It has been one of those weeks when it’s hard to convince Hoosiers we’re doing anything in the Legislature.
It was the kind of week where we had to recommit to incumbent worker training in a new program because the administration hasn’t funded it over the past few years. This is a program that benefits workers with portable certificate training in advanced manufacturing, technology, and logistics—all skills that are critical in the southern Indiana job market.
It was the kind of week where we found out that the administration is continuing to have trouble getting its act together to convince the federal government that it has a viable plan to provide affordable health care services in our state.
We continue to hear from the leaders in the House and the Senate that they have done many things already.
What have we done to put Hoosiers back to work now? NOTHING
What have we done to provide a chance for 30,000 Hoosiers to have jobs? NOTHING
What have we done to cut the textbook tax for Hoosier families with children? NOTHING
What have we done to restore and protect our traditional public schools? NOTHING
What have we done to ensure affordable health care for Hoosiers? NOTHING
What have we done to keep Hoosiers from using the emergency room as their primary health care option? NOTHING
What have we done to confirm our commitment to protect abused and neglected children? NOTHING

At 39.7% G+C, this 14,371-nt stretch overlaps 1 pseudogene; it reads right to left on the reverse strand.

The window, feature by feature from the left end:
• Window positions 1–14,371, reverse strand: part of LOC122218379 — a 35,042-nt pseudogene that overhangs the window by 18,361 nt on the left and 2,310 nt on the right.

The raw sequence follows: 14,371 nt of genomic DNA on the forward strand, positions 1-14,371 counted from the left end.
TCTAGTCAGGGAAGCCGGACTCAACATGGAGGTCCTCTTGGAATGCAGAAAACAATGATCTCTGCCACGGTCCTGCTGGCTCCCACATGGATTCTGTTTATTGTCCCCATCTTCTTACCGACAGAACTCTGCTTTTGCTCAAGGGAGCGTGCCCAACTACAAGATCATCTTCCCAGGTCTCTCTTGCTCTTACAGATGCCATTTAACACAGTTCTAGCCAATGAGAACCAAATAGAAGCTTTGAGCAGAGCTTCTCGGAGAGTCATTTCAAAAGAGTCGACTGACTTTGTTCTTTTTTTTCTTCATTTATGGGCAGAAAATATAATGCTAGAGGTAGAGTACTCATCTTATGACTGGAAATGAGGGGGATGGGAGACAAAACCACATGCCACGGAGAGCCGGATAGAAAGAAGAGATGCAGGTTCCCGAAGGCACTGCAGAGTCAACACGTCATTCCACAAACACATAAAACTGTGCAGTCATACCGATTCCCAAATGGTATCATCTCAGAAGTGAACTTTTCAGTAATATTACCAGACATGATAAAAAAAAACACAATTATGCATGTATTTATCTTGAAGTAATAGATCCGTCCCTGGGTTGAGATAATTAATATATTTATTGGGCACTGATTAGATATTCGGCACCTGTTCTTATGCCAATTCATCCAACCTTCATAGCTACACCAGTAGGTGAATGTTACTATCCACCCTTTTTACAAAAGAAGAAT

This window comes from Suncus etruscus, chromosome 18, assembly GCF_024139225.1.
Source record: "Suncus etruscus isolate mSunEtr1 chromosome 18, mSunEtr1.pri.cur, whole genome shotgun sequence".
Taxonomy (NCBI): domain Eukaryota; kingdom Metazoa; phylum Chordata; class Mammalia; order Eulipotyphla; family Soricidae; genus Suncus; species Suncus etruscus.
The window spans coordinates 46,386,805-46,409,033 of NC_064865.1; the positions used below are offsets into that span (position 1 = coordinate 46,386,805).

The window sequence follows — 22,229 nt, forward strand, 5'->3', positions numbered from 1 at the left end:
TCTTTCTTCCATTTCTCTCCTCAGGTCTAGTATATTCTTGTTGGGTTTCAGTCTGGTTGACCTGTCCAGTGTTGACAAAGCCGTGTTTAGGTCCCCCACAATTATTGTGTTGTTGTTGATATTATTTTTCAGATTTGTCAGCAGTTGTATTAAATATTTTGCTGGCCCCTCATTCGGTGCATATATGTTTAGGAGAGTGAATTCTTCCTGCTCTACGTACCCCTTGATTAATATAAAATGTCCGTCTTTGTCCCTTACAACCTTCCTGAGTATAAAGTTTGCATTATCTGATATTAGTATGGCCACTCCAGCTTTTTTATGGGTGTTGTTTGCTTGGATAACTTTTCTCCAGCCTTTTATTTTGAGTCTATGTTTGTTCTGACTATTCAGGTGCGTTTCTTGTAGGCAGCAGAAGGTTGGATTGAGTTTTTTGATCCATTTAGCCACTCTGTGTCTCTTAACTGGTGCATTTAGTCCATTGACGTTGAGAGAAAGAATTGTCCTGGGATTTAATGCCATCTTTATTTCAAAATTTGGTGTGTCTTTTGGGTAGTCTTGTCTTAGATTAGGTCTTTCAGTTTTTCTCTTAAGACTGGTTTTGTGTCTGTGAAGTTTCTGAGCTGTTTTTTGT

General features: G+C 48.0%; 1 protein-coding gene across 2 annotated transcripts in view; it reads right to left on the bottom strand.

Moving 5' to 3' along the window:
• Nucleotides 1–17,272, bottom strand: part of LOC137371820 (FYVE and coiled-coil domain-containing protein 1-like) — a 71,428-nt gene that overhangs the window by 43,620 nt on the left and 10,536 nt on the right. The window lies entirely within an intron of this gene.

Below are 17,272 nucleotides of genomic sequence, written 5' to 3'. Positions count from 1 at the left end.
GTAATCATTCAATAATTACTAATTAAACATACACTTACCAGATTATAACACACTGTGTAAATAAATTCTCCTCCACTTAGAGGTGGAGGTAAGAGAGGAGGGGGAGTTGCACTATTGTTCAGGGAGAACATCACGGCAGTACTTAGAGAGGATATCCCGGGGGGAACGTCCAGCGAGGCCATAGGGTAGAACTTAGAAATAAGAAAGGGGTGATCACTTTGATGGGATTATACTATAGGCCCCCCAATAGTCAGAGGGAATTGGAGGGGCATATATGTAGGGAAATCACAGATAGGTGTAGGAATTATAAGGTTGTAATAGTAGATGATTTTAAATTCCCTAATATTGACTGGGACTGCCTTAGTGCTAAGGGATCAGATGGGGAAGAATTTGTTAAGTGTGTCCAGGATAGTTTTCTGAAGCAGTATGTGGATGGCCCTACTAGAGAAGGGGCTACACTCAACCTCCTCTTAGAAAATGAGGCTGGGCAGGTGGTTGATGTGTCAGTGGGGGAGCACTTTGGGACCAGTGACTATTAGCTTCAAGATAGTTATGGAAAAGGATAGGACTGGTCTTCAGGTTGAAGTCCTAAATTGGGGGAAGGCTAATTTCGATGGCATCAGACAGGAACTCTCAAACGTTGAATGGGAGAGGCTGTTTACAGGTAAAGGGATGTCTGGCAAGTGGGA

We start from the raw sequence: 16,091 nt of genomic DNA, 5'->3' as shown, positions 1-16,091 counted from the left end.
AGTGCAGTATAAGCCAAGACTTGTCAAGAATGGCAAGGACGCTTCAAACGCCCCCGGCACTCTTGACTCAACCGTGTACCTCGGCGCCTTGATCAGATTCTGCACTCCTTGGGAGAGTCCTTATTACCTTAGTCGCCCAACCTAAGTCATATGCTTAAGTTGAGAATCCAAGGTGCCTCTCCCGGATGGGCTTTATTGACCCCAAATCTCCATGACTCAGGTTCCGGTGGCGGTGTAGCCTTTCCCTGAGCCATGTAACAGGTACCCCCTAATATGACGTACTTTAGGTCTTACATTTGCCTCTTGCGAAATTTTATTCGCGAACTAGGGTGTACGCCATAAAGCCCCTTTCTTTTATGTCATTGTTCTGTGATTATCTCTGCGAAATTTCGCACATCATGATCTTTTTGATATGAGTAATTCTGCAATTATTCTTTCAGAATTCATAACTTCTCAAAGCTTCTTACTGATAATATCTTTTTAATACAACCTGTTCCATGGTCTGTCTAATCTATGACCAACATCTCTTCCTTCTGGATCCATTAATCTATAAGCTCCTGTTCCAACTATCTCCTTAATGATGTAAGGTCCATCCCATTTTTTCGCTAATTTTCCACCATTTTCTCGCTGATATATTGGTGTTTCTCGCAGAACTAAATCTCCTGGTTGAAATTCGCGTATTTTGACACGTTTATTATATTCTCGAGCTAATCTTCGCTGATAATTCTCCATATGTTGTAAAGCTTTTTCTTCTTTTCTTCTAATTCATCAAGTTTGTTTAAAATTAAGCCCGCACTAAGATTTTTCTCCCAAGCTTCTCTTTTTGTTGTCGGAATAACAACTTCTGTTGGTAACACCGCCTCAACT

What have we done to give the people of our state a break from the social issues that divide us? So far, nothing, but trouble looms if our leaders feel compelled to require us to deal with issues like trans-vaginal ultrasounds.
Based on the evidence, it is difficult for me to say we have done anything for Hoosiers.
We still have more than a month before our April 29 deadline, but it will take a lot more than what we have seen so far to make anyone believe we are trying to take care of the middle class first or create jobs or reinforce traditional public schools.What is missing is a sense of urgency. There are people in this state who need help now, and we are not giving them any reason to think that we care about them.
We run the very real risk that when we reach the end of April, Indiana will have no plan to provide affordable health care, that we will offer no help to our middle class, and that we will continue to try to use one pool of money to fund three school systems: the traditional public schools where most of our kids get their education, the wild west of deregulation that is our charter school system, and the voucher system for our private schools.
You should expect more from your Legislature.
As always, please contact me if you have any questions, comments or concerns related to our state government. Here is how you can stay in touch: call my office toll-free at 1-800-382-9842; write to me in care of the Indiana House of Representatives, 200 W. Washington St., Indianapolis, IN 46204; or email me at firstname.lastname@example.org.
State Representative Gail Riecken
Indiana House District 77